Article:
Former President Bill Clinton spoke to a group of about 200 supporters in Aliquippa, Pa. Friday morning, promising that his wife, Democratic presidential nominee Hillary Clinton, would create tangible changes for communities he called “left out and left behind.”

“We can’t grow enough manufacturing jobs for everybody,” Clinton said. “We have to have the small business economy coming back and she’s the only person to do it.”

Imagine for a moment that it's Jan. 21, 2017. After a chilly inauguration the day before, the parades and festivities have ended. And the new president of the United States is ready for his or her first day of work.

"What follows is my 100-day action plan to make America great again," Donald Trump told supporters in Gettysburg, Pa., last weekend. "First I will announce my intention to totally renegotiate NAFTA, one of the worst deals our country has ever made."

Donald Trump's star dimmed a bit on Wednesday. Actually, it was smashed. An early morning vandal dressed as a Los Angeles city construction worker used a pickax and sledgehammer to destroy Trump's sidewalk star on the Hollywood Walk of Fame.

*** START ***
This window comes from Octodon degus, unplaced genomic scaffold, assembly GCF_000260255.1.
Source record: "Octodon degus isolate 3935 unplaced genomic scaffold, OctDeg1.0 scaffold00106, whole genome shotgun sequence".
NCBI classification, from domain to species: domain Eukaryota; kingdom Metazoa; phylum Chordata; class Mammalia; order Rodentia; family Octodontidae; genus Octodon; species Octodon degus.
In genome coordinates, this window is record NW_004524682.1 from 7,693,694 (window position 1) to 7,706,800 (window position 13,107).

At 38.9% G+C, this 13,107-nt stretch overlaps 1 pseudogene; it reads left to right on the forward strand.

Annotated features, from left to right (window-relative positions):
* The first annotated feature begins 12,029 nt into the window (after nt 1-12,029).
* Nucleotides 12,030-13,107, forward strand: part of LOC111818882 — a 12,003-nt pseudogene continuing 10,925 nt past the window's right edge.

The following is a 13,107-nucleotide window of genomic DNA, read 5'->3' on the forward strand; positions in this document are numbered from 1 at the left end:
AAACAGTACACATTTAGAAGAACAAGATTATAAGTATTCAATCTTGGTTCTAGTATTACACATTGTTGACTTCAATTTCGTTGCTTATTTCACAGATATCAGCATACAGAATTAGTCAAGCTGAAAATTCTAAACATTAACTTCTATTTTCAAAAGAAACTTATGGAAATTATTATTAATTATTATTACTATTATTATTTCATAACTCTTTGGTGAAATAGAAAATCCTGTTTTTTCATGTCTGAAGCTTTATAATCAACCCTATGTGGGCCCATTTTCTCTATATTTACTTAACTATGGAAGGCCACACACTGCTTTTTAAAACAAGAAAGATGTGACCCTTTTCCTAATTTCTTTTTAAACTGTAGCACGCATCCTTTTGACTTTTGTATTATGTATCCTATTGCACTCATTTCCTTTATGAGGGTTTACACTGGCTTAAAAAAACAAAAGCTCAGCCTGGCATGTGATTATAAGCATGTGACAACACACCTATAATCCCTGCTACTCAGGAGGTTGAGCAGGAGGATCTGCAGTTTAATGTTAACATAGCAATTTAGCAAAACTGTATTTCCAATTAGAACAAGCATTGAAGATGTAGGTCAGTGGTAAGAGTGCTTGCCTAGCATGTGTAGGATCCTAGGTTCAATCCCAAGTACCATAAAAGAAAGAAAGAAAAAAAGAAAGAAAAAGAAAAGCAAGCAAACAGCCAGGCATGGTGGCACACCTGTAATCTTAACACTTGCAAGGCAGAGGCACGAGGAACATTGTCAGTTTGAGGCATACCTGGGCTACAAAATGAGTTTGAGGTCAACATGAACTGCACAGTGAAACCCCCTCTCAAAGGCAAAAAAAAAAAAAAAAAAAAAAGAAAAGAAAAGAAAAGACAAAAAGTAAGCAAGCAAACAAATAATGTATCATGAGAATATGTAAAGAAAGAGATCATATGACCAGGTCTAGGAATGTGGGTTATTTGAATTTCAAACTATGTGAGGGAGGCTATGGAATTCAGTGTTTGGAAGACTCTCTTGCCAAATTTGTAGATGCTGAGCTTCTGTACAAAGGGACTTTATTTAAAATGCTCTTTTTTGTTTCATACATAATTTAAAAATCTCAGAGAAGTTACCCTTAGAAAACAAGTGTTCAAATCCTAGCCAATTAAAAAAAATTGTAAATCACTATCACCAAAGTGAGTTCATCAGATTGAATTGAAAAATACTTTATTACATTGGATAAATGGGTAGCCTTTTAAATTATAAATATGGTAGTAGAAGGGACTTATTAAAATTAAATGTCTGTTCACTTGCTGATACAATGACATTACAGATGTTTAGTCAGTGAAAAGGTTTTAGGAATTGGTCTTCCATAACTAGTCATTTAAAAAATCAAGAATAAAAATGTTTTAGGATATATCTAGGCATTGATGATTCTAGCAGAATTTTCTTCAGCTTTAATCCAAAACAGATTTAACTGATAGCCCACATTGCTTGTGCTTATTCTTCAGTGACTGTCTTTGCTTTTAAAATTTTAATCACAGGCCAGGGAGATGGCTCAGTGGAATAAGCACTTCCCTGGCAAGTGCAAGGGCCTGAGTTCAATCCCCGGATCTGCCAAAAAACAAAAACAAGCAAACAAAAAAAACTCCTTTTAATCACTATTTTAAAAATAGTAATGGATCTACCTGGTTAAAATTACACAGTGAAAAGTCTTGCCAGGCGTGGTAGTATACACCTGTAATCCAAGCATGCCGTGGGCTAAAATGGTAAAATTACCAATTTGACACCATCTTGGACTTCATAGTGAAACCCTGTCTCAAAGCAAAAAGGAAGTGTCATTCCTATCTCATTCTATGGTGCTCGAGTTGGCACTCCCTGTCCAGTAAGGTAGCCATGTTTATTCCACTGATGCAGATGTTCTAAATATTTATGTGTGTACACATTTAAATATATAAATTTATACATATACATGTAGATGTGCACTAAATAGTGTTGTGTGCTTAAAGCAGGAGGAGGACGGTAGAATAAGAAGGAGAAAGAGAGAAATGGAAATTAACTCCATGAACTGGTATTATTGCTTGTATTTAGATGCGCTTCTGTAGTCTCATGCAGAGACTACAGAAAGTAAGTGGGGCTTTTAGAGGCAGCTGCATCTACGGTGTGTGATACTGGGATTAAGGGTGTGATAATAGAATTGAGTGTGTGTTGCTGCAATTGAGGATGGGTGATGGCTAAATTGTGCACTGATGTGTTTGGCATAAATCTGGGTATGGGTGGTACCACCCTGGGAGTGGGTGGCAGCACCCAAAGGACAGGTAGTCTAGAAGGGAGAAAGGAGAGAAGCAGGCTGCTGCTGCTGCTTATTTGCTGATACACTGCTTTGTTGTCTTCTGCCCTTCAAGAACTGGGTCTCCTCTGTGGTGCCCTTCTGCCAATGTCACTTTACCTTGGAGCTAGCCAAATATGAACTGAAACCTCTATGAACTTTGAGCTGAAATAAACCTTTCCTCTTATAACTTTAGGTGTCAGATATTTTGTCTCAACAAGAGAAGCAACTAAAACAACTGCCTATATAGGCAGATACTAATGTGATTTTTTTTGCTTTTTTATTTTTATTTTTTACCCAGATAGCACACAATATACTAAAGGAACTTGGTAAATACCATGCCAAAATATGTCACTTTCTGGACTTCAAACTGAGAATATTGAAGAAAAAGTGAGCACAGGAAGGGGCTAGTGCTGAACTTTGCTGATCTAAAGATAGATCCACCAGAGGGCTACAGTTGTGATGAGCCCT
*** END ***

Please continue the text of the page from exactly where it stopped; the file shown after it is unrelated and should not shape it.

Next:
It has become a familiar story in a world bristling with live mics. A public figure is caught out using a vulgarity, and the media have to decide how to report the remark. Web media tend to be explicit, but the traditional media are more circumspect.

From the outset, Democrats needed a very big-wave election to get to the 30 seats they need to win back control of the House. Then, a video of Donald Trump surfaced showing the GOP nominee making lewd comments, and later multiple women accused him of groping them. That left some wondering if these scandals could trigger that wave.

But that simply hasn't happened.

(L-R) Sara D. Davis, Alex Wong / Getty Images, via NPR

 

Republican presidential candidate Donald Trump is heading to Pennsylvania for campaign stops on both ends of the state.

He's holding two rallies Friday — at 4 p.m. at the Cambria County War Memorial Arena in Johnstown, and at 7:30 p.m. at the Newtown Athletic Club outside Philadelphia.